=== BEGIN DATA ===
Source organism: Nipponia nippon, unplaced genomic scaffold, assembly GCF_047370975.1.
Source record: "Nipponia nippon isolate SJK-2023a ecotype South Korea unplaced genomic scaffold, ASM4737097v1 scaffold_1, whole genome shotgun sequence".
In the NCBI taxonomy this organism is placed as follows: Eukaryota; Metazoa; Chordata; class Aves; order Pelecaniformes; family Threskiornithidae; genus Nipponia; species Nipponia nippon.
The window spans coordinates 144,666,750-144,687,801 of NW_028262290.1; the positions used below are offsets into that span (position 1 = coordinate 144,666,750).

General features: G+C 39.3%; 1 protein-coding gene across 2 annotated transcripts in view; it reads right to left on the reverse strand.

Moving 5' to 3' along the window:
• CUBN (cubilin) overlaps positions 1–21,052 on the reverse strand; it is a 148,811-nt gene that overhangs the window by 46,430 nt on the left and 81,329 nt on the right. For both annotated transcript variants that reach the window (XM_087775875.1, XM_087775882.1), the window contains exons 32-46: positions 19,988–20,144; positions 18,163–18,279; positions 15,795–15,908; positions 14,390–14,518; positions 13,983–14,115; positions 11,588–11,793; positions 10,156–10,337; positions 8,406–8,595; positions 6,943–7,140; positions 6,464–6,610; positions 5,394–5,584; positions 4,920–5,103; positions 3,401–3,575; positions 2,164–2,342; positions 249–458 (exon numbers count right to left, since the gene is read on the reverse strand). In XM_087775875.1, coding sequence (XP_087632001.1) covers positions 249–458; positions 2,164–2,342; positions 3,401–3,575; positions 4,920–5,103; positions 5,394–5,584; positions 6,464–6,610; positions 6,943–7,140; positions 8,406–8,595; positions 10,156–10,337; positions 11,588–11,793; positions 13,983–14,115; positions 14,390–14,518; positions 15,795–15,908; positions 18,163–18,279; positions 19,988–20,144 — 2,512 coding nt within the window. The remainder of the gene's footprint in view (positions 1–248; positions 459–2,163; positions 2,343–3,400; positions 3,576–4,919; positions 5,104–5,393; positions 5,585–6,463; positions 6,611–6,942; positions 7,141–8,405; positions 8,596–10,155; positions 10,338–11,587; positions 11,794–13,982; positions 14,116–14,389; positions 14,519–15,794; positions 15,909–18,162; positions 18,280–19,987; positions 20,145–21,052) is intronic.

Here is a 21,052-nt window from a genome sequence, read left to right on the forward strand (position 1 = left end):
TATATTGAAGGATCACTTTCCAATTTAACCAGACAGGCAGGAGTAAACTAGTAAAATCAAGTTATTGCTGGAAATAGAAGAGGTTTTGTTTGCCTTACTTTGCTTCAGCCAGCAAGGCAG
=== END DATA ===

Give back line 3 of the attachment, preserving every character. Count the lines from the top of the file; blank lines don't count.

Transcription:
In the NCBI taxonomy this organism is placed as follows: Eukaryota; Metazoa; Chordata; class Aves; order Pelecaniformes; family Threskiornithidae; genus Nipponia; species Nipponia nippon.